Salem officials say vocational center needs a new name
SALEM — Although popularly known as the Career and Technical Education program by the School Board and high school staff, the sign outside the high school has read Salem Vocational Center since 1987.
On Tuesday night, the School Board approved a formal name change for the program and center to the Salem High School Career and Technical Education Center.
As the high school readies a large renovation program to bring before voters in March, the district is eligible for state funding for renovations to the CTE program.
“In the course of the discussion of renovations at the high school and to our CTE center, it has become apparent that a formal name change is necessary,” said Superintendent Michael Delahanty.
Even though career and technical education is a fairly commonly used term, Delahanty said there is still the perception among some of the interchangeability of career and technical education and vocational school.
“They are really not synonymous,” he said. “Yet the sign out in front of our CTE center reads Salem Vocational Center.”
Since the center was built in 1987, Delahanty said there has been a substantial evolution toward a more career and technical education approach.
CTE Director Chris Dodge said the formal name change will keep the school in step with the educational shift from vocational to career and technical education.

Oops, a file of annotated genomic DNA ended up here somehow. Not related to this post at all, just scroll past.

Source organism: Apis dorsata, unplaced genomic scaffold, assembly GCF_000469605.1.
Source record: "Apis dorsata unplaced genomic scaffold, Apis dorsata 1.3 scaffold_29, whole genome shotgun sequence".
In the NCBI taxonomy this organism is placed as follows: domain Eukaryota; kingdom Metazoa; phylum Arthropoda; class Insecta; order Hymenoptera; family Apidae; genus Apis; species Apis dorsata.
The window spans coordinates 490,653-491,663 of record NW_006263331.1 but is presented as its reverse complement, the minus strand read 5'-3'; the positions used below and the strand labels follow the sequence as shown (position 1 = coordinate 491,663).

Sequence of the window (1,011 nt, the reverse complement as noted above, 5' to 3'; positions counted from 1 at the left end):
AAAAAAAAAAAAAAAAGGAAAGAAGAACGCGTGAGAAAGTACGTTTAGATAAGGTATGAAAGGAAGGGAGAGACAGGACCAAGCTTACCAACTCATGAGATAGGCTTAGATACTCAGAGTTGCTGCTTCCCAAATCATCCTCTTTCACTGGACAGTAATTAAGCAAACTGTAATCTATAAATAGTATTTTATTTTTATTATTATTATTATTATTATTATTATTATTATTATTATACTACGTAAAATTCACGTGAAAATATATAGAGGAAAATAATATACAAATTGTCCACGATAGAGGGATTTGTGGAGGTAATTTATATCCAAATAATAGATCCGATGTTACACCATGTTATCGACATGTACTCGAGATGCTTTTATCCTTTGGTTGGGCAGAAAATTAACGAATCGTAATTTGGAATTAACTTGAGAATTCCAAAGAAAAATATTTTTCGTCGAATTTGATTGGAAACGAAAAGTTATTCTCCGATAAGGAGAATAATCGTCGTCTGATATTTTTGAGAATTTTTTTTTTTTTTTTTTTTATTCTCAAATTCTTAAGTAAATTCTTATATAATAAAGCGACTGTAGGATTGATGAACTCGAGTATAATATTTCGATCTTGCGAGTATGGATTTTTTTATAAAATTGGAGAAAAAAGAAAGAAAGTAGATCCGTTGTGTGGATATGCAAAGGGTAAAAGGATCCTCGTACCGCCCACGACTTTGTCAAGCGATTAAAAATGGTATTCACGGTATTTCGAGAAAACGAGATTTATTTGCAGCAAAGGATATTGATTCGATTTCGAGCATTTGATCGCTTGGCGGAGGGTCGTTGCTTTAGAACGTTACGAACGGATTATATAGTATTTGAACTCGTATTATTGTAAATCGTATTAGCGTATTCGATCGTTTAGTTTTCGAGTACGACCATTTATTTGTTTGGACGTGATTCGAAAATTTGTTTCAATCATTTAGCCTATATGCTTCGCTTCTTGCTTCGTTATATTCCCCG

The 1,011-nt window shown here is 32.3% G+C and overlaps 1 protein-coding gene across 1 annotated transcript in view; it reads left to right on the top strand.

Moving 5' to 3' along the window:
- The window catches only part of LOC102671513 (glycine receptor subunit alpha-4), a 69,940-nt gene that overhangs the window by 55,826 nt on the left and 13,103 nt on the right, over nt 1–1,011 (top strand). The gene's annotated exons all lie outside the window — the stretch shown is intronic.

“CTE is more focused on college and career readiness, versus preparing students for work readiness right out of high school,” said Dodge. “We are just keeping up with the times with the name change, and it aligns with what the rest of the CTE world is doing.”
The School Board unanimously approved the name change.
“Considering that the School Board members and people in education already refer to it as a career and technical education center, I think it is only appropriate to make this change,” said board member Pamela Berry.
Delahanty said the sign outside the center will be taken down but that the district will wait until the outcome of the vote on the high school renovation project before replacing the sign.
“One benefit of the name change is that we could use (state) CTE funds to establish a sign that is more appropriate,” he said.